The highest point in the development of something — a climax or culmination; the point in the orbit of the moon or a satellite at which it is furthest from the earth — the opposite of perigee.

—Oxford Dictionary

[Late 16th century: from French apogée or modern Latin apogaeum, from Greek apogaion or apogeios (diastēma), ‘(distance) away from earth’, — apo from + (gaia) earth]

First Known Use: 1594

This exaggerated (not to scale) schematic representation below shows the variation of the moon’s distance from the earth through its elliptical orbit:

Apsidal precession — the Moon’s orbit rotates once every 8.85 years. [Image: Wikimedia]

For the Moon or an artificial satellite moving around the Earth in an elliptical orbit, the distance between the object and the Earth changes throughout the orbit. The point of maximum separation from the Earth is known as the apogee (from the Greek apo = away from). At this point in the orbit, the object is moving at its slowest speed (Kepler’s Second Law). The apogee refers specifically to orbits around the Earth (cf. apoapsis, the equivalent position of a general orbit). The point of closest approach between the Earth and a celestial object orbiting it is the perigee.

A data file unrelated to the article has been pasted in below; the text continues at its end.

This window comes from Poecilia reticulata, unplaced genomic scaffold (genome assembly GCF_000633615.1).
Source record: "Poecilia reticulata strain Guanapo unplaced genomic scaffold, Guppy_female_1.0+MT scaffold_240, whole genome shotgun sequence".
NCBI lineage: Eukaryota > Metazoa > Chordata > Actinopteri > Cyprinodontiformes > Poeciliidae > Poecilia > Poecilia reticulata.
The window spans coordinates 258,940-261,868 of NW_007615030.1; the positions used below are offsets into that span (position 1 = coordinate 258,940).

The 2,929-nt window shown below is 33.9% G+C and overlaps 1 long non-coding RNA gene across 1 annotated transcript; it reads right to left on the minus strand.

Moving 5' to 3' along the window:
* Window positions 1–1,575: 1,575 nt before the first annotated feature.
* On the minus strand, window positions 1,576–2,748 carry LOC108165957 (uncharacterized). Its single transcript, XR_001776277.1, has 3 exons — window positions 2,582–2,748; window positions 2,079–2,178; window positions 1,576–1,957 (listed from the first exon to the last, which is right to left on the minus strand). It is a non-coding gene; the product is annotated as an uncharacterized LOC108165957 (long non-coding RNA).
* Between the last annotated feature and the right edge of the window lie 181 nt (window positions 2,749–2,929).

In reality, the moon’s orbit around the earth is not such a pronounced ellipse as suggested by the image above, but rather traces a much more compact ellipse (image below). Nonetheless, the principle of apogee and perigee hold true:

The moon’s orbit around Earth is very nearly circular, but not a perfect circle. Sometimes the moon is closer to Earth than at other times. That’s the case with the Hunter’s Moon of 2015. [Diagram by Brian Koberlein. Image and text: earthsky.org]
  • apogee – Merriam Webster
  • apogee – Oxford Dictionaries
  • apogee – Cosmos, Swinburne University of Technology
Featured Image



Leave a Reply

Fill in your details below or click an icon to log in:

WordPress.com Logo

You are commenting using your WordPress.com account. Log Out / Change )

Twitter picture

You are commenting using your Twitter account. Log Out / Change )

Facebook photo

You are commenting using your Facebook account. Log Out / Change )

Google+ photo

You are commenting using your Google+ account. Log Out / Change )

Connecting to %s